On July 4, 1992, I flew the Aircoupe to the national Ercoupe convention being held in Newton, KS, just north of Wichita.  My family was also there, and I flew Daddy as my first passenger, in the Aircoupe, and as a licensed pilot that day.

Daddy ‘s piloting days may have been over but his vision for an all-weather airport lingered.     During the years I worked at Wichita, Daddy and I had several conversations about the FAA airport trust fund that was available for communities to develop local airports as a part of the national transportation system.

Moving Away

In 1995, My FAA career took me to Brussels Belgium during which time the coupe was tucked safely away, looked after by friends and family.  Mom and Dad moved to Wichita where they cared for our home during our stay overseas and to help with their transition to retirement.  I flew each time I was back for a visit.  In 1999 I returned to the states.   I was assigned to the air traffic safety office in Fort Worth Texas.  Daddy’s health was failing.

I found a living situation at an airport near Fort Worth where I was able to acquire a hanger with an apartment. In this space I could keep the coupe, my car and have a home away from home for this last season of my career.  I looked forward to having Daddy visit our hangar home, but that was not to be.  In March of 2000, Daddy died from multiple melanoma cancer having only seen pictures of the Coupe in her newest home.  As far as I know, He was not aware of the new plans underway for the airport he had envisioned.  Yet the seeds of the vision and dream were growing. Continue reading Daddy – An Airport Story in Three Parts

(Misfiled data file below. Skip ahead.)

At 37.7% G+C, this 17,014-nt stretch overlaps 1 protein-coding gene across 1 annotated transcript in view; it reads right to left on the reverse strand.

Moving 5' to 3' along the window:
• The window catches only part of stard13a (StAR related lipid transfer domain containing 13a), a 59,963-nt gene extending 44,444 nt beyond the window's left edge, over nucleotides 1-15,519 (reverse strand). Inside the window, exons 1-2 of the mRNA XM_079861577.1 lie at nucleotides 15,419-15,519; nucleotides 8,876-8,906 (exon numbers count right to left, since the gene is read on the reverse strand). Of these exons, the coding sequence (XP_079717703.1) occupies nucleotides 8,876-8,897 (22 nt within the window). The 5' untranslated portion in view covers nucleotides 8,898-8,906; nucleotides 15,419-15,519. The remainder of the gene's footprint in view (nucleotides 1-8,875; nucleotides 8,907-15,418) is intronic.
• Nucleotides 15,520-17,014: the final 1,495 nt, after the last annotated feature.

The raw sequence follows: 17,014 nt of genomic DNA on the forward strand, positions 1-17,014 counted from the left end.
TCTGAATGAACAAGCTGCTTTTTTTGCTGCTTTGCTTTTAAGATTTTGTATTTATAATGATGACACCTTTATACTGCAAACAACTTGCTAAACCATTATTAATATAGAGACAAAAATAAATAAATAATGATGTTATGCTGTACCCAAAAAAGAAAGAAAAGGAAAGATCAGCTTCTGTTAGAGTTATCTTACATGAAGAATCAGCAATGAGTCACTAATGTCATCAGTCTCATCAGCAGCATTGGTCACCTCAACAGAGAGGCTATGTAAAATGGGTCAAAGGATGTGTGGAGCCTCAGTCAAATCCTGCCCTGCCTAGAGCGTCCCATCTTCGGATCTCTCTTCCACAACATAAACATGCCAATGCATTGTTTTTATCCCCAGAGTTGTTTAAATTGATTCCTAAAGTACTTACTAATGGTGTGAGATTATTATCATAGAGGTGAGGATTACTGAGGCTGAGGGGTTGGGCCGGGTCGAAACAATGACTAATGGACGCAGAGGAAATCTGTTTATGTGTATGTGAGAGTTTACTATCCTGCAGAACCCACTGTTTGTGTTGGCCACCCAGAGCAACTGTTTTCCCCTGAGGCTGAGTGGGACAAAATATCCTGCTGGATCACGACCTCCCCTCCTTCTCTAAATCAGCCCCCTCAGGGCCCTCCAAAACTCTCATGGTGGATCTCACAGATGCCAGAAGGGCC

Dreams – An Airport Story in Three Parts – II

“Worse than not realizing the dreams of your youth would be to have been young and never dreamed at all.”  Jean Genet

This is a continuation of a previous post.  Enjoy!

“The day arrived and on September 14, 1969,  Daddy became a certified private pilot.  He logged 1114.45 hours of flying time over the span of 19  years and one month, almost to the day.  His first lePaul Hancock Pilot Certifcationsson was at the Phillipsburg, KS airport in a J-3 Cub on October 14, 1962 and his last logged flight was from the Plainville airpark on September 21, 1981.  Most of the hours flown were in Aircoupe N3052G.  In high school, I was a frequent flyer passengers.

The coupe became Daddy’s transport, companion and therapy; his place to dream and escape. It would be years before I understood the relationship he had with that little plane. The coupe remained at the Plainville Airpark until 1991.

Dreams Fade

In the late 1960s and into the early 70s, in addition to running his auto parts business, Dad became involved in local government, both as councilman and later as mayor.  So as time progressed, the coupe’s time in the air began to dwindle.  In the mid to late 70s, economic downturns and health issues, infringed further on Daddy’s ability to spend time in the air.  There were rumors that Dad had offers to sell the plane, but he needed to keep her close, even if she had to sit quietly on the ground looking south from her open hangar.